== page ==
Kodak changed the way Americans saw themselves and their country. But it struggled to reinvent itself for the digital age.
Above, clockwise from bottom-right: Kodak founder George Eastman takes a picture, circa 1925. High Falls in Rochester, New York, Kodak’s hometown. Postcard of the Kodak Pavilion at the New York World’s Fair, 1964. FIGHT, a group seeking to change Kodak’s hiring practices, protests at a shareholders’ meeting, 1967.
This article was published online on June 16, 2021.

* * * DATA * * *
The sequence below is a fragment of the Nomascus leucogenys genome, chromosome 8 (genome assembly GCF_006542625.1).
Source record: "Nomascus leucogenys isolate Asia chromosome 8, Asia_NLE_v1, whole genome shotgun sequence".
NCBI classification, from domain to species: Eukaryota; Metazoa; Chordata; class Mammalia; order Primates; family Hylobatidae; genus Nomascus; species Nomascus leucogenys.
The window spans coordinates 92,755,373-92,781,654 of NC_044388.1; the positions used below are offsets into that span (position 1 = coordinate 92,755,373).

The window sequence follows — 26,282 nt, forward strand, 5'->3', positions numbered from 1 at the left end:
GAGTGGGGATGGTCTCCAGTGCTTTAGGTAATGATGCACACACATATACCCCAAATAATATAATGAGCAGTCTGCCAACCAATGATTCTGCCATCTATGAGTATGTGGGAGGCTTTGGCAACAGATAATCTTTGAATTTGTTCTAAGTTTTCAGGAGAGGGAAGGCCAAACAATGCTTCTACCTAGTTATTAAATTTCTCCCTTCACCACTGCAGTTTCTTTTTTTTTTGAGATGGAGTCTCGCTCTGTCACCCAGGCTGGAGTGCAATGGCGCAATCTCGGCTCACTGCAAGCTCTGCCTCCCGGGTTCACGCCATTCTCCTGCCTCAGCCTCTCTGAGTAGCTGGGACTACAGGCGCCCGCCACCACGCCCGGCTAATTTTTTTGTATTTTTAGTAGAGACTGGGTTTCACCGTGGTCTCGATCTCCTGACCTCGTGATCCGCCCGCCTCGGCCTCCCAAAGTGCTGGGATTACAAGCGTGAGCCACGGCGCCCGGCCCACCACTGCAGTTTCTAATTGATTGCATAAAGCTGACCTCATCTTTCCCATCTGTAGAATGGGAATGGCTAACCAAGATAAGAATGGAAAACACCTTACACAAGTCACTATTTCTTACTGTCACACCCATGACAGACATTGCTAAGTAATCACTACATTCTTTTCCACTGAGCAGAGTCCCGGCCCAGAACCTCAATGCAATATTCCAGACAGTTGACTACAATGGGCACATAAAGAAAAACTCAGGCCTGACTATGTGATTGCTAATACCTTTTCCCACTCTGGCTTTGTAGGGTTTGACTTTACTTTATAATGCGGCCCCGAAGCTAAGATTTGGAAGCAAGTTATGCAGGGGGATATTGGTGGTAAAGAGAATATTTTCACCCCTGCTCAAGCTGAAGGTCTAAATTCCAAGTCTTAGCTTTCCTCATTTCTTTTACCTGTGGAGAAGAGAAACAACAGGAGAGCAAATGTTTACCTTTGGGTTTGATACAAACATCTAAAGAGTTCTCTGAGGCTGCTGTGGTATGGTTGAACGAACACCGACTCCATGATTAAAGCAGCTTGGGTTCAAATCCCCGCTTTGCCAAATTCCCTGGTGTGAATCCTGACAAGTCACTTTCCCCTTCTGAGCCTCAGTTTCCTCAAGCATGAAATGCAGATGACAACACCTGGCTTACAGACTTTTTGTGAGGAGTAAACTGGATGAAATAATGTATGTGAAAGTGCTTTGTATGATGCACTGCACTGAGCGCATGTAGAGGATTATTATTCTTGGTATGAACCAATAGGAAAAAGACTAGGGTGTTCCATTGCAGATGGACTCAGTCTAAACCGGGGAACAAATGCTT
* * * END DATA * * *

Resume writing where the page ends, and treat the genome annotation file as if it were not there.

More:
When I was in fifth grade, my class took a field trip to the George Eastman Museum, in Rochester, New York, as the fifth graders at my rural elementary school, 30 minutes south of the city, did every year. Housed in a Colonial Revival mansion built for the founder of the Eastman Kodak Company in 1905, the museum is home to one of the most significant photography and film collections in the world. But our job there was to stare at old cameras the size of our bodies, marvel at the luxury of having a pipe organ in your house, and write down what a daguerreotype is to prove that we’d been paying attention. At the end of the tour—in a second-story sitting room full of personal artifacts—we were presented, matter-of-factly, with a copy of Eastman’s suicide letter, dated March 14, 1932: “My work is done. Why wait?” Eastman shot himself in the heart with a Luger pistol at the age of 77.